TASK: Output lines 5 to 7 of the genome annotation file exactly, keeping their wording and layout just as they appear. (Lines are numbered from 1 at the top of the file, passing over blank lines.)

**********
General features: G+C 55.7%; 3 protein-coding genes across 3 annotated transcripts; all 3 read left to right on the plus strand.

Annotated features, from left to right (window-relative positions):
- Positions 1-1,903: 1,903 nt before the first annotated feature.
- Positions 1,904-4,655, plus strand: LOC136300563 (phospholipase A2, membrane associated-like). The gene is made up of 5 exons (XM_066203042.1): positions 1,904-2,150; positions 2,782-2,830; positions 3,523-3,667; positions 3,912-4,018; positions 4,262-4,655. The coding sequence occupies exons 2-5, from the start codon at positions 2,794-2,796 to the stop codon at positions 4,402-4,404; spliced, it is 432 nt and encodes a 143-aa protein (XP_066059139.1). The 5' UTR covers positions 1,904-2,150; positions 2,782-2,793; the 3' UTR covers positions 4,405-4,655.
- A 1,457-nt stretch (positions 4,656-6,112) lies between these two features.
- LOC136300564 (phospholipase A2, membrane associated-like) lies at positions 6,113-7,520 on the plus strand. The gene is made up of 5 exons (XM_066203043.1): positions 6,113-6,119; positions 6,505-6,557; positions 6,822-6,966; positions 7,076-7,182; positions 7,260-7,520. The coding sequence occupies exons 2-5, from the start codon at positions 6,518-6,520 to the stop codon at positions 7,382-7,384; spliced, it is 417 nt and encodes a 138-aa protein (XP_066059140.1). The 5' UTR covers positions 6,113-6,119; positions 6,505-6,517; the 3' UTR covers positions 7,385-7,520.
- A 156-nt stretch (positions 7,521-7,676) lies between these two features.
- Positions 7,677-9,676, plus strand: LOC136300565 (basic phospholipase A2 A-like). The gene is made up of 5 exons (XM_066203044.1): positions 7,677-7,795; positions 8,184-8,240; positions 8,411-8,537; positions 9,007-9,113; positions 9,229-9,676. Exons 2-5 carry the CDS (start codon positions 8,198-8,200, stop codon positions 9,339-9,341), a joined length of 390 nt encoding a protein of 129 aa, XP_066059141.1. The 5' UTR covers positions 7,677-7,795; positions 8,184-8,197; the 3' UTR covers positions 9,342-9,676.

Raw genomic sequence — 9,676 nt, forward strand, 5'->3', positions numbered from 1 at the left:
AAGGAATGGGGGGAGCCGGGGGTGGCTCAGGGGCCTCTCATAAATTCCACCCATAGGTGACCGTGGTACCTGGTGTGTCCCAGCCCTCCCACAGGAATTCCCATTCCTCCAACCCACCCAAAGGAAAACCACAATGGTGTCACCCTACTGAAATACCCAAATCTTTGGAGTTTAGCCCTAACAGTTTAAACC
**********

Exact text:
- A 1,457-nt stretch (positions 4,656-6,112) lies between these two features.
- LOC136300564 (phospholipase A2, membrane associated-like) lies at positions 6,113-7,520 on the plus strand. The gene is made up of 5 exons (XM_066203043.1): positions 6,113-6,119; positions 6,505-6,557; positions 6,822-6,966; positions 7,076-7,182; positions 7,260-7,520. The coding sequence occupies exons 2-5, from the start codon at positions 6,518-6,520 to the stop codon at positions 7,382-7,384; spliced, it is 417 nt and encodes a 138-aa protein (XP_066059140.1). The 5' UTR covers positions 6,113-6,119; positions 6,505-6,517; the 3' UTR covers positions 7,385-7,520.
- A 156-nt stretch (positions 7,521-7,676) lies between these two features.